Perceived Training Load, Muscle Soreness, Stress, Fatigue, and Sleep Quality in Professional Basketball: A Full Season Study

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Filipe Manuel Clemente, Bruno Mendes, Sarah da Gloria Teles Bredt, Gibson Moreira Praca, Andre Silverio, Sandro Carrico, Emanuel Duarte

This study aimed to compare the perceived training load (session-RPE) and wellness status (muscle soreness, stress, fatigue, and sleep quality) within and between regular (one-match) and congested (two matches) weeks. Fifteen professional basketball players from a European First league club participated in this study. Wellness status (Hooper’s questionnaire) and perceived training loads (session-RPE) were measured for each training session and matches over a full season. Regular weeks presented moderately greater session-RPE than congested weeks (p = 0.201; d = 2.15, moderate effect). Both regular and congested weeks presented a decrease in perceived training load before matches, which was accompanied by improved wellness status on a match day. Congested weeks presented moderately lower sleep quality (p = 0.421; d = 1.320, moderate effect) and moderately greater fatigue (p = 0.468; d = 1.401, moderate effect) than regular weeks. Regular and congested weeks presented minimum differences for DOMS and stress. Lower wellness in congested weeks may be associated to an accumulative effect of training and match loads. Tapering phases before matches seem to play an important role for improving athletes’ wellness and preventing overtraining.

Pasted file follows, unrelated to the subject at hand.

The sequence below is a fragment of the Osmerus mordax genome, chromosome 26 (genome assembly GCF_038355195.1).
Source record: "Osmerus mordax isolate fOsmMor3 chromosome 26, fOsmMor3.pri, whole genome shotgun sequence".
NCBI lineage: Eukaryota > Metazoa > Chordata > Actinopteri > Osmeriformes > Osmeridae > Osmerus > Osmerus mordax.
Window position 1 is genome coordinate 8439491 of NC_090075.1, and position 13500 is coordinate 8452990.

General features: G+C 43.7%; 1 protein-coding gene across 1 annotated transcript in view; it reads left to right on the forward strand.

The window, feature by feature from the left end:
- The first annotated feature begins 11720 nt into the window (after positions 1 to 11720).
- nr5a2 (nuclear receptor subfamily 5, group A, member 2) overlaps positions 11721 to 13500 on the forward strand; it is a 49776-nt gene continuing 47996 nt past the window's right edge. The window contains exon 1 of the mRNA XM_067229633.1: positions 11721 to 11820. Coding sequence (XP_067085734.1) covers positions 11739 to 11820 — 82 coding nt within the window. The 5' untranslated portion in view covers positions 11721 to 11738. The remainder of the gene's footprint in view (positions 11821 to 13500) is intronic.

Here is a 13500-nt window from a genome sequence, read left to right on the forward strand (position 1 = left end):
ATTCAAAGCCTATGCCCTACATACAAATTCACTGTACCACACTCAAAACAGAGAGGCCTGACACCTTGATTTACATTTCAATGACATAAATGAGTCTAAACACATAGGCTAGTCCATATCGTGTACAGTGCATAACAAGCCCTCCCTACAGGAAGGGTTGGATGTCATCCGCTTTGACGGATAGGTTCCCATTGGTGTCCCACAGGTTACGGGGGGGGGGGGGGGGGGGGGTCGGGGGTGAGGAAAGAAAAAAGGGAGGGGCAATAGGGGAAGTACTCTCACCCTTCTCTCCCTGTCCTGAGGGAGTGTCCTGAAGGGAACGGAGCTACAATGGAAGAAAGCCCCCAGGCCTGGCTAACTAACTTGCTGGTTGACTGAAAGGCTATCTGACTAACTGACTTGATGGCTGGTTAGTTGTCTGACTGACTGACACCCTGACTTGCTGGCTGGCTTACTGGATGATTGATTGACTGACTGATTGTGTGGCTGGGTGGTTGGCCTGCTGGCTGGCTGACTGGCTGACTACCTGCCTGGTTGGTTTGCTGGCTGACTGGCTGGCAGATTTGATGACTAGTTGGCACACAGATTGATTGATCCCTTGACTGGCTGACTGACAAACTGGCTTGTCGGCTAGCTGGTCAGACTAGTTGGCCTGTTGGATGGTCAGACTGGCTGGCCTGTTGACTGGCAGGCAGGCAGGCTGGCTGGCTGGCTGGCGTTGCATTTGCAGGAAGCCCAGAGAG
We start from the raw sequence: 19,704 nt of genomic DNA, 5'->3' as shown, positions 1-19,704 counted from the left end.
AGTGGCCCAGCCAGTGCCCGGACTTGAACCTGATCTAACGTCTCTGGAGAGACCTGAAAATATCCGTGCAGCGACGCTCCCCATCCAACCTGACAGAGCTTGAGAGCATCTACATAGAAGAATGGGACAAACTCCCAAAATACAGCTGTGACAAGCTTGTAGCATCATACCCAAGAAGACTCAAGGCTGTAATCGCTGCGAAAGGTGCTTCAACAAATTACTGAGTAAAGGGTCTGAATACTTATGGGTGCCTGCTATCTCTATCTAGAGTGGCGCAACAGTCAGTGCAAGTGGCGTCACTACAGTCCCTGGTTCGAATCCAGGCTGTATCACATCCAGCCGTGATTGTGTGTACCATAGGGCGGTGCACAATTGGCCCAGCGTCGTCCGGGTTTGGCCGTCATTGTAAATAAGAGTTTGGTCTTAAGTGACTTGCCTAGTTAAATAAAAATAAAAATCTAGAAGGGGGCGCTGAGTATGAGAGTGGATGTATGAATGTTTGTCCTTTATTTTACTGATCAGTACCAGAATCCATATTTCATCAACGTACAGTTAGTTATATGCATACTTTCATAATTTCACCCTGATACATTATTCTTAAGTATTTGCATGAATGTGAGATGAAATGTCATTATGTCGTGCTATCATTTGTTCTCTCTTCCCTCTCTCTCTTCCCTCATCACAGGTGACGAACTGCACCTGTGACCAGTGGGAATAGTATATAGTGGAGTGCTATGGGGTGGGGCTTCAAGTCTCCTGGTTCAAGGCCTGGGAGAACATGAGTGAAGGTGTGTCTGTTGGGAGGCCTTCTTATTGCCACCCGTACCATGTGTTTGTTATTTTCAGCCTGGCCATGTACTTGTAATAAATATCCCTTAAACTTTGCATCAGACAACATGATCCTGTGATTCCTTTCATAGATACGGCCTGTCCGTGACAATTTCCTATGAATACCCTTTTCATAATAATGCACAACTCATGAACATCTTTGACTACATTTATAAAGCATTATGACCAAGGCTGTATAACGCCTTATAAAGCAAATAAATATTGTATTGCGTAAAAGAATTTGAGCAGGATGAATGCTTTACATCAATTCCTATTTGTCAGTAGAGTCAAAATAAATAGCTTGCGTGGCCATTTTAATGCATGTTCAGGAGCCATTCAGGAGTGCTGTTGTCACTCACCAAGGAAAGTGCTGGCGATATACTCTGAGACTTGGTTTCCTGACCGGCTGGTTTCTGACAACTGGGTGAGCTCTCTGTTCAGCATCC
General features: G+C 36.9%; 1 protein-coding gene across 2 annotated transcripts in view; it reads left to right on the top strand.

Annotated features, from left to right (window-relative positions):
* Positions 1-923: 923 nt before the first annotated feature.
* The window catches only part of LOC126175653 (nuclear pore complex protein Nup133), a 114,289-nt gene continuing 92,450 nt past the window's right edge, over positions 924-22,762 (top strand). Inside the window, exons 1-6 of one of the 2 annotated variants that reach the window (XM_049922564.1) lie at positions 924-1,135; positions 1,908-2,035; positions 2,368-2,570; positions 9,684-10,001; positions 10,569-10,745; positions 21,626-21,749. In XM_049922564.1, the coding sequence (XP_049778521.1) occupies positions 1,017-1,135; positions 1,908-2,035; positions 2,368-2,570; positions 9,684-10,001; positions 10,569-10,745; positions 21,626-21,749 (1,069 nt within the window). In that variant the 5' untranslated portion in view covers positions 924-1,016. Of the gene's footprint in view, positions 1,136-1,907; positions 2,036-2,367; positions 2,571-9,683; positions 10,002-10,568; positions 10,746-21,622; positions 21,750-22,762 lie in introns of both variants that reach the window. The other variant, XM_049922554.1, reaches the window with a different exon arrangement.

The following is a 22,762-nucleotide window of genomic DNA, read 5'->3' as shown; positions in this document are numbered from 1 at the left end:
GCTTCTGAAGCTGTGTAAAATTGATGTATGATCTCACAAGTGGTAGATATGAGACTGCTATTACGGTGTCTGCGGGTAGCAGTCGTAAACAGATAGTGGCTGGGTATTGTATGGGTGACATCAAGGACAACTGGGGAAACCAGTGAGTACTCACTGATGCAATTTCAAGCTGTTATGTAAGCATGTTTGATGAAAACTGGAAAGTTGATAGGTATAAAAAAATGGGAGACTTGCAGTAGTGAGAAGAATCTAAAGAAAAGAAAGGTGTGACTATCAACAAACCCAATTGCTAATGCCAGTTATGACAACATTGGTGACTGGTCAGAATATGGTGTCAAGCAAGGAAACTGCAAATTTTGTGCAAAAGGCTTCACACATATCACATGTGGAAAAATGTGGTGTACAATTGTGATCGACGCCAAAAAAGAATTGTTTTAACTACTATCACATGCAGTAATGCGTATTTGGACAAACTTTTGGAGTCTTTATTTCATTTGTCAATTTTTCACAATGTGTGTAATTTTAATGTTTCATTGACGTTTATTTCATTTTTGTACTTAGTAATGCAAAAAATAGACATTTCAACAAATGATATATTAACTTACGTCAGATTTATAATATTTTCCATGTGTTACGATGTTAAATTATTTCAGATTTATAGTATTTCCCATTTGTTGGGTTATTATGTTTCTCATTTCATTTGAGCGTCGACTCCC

DOI: 10.2478/hukin-2019-0002
Key words
training monitoring, load, well-being, basketball, congested fixture

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